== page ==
--
http://www.EventHelix.com/EventStudio
EventStudio 2.0 - System Architecture Design CASE Tool
Jul 22 '05 #3

P: n/a
Hi,
"pertheli" <pe******@hotmail.com> wrote...
| I have a large array of pointer to some object. I have to run test
| such that every possible pair in the array is tested.
| eg. if A,B,C,D are items of the array,
| possible pairs are AB, AC, AD, BC and CD.
|
| I'm using two nested for loop as below, but it is running very slow
| whenever I access any data in the second loop.
|
| I suspect, time taken to fetch the obj2 from memory is the bottleneck
This would definitely be the case in the artificial sample you posted.
| Is there a way to improve the performance, or accessing data from
| memory any faster in case of obj2?

First advice: if you can, use a vector of objects instead of a vector
of pointers. The pointers to separately allocated objects break the
contiguity of memory accesses. Several platforms are optimized for
reading memory sequentially (as is the case with array/std::vector).
Also, make sure that your object are self-contained and do not contain
pointers to separately stored data (incl. containers or std::string).
This step is important for further optimizations, it is worth the
extra effort (even if you need a first pass to translate the data).

Next, I'll assume that this has to be an O(N2) problem: that you have
excluded alternative algorithms, or the possibility of pre-sorting the
objects in a way that allows to select a subset of object pairs to be
tested (e.g. geometrical clusters for collision detection, etc).

Then comes the question of how to avoid cache misses when accessing obj2.
The basic idea would be to compare sets of objects that simultaneously
fit into the processor cache.
This could be achieved with a loop such as:
const int pageStep = 10;
for( i=0; i<iMax; ) { // 1
iEnd = i+pageStep; if(iEnd>iMax) iEnd=iMax;
for( j=i; j<iMax; ) { // 2
jStart = j; // as in your code, self-comparison assumed desireable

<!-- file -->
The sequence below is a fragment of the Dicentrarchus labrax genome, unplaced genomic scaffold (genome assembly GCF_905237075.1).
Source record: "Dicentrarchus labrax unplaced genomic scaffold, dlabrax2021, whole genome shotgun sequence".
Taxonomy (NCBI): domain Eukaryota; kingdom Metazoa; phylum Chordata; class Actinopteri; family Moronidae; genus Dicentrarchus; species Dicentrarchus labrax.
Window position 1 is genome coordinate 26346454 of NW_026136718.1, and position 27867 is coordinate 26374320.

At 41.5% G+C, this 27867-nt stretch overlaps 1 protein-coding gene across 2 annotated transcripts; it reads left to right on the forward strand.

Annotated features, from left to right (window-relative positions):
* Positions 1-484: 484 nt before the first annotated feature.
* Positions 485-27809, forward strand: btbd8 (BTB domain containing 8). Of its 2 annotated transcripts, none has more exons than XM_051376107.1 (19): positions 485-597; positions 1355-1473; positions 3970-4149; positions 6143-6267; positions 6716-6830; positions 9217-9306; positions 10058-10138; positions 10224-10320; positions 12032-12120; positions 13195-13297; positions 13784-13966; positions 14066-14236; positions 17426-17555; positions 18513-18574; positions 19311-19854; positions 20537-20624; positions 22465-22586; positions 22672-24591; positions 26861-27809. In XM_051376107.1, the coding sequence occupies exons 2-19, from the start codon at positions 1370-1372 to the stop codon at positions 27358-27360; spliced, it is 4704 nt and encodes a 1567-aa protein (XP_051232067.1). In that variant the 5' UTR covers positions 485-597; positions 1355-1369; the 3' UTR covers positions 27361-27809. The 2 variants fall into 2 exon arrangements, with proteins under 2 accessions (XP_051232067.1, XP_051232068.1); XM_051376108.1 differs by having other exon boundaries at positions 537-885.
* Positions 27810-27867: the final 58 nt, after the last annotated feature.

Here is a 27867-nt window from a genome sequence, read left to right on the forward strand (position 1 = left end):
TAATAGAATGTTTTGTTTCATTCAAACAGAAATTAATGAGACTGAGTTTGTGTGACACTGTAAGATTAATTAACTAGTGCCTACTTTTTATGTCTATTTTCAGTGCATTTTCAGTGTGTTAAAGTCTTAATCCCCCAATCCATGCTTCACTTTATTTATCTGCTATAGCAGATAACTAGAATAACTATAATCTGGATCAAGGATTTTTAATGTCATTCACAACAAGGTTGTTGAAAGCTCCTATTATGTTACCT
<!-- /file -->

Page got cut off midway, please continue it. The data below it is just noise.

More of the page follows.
jEnd = i+pageStep; if(jEnd>iMax) jEnd=iMax;
for( ; i<iEnd ; ++i ) { // 3
MyObj& obj1 = objList[i];
for( j=jStart ; j<jEnd ; ++j ) { // 4
MyObj& obj2 = objList[j];
//... do stuff
}
if( jStart==i ) ++jStart; // for first iteration of loop 2
}
}
}
//Note: typed on-the-fly, not tested

Loops 3+4 compare objects pairs across two subsets of contiguous
objects, which are selected by loops 1+2.
Increasing the pageStep value will eventually improve performance
until the contiguous subsets are too large to fit in the cache
(or rather: one of the caches) - you may want to play with this.
The addition of some loop unrolling within 3&4 could also
help performance.

This is as far as I would go in C/C++: the code quickly gets
complicated, and the optimization is already platform-specific.

You should also try to use a specialized/optimizing compiler
(e.g. intel C++ on the x86 platform). Then look into the
assembly code itself...
This was to answer your specific question. But as always, it is
often more effective to choose a faster approach to a problem
than to tune code...

I hope this helps,
Ivan
--
http://ivan.vecerina.com/contact/?subject=NG_POST <- e-mail contact form
Brainbench MVP for C++ <> http://www.brainbench.com
Jul 22 '05 #4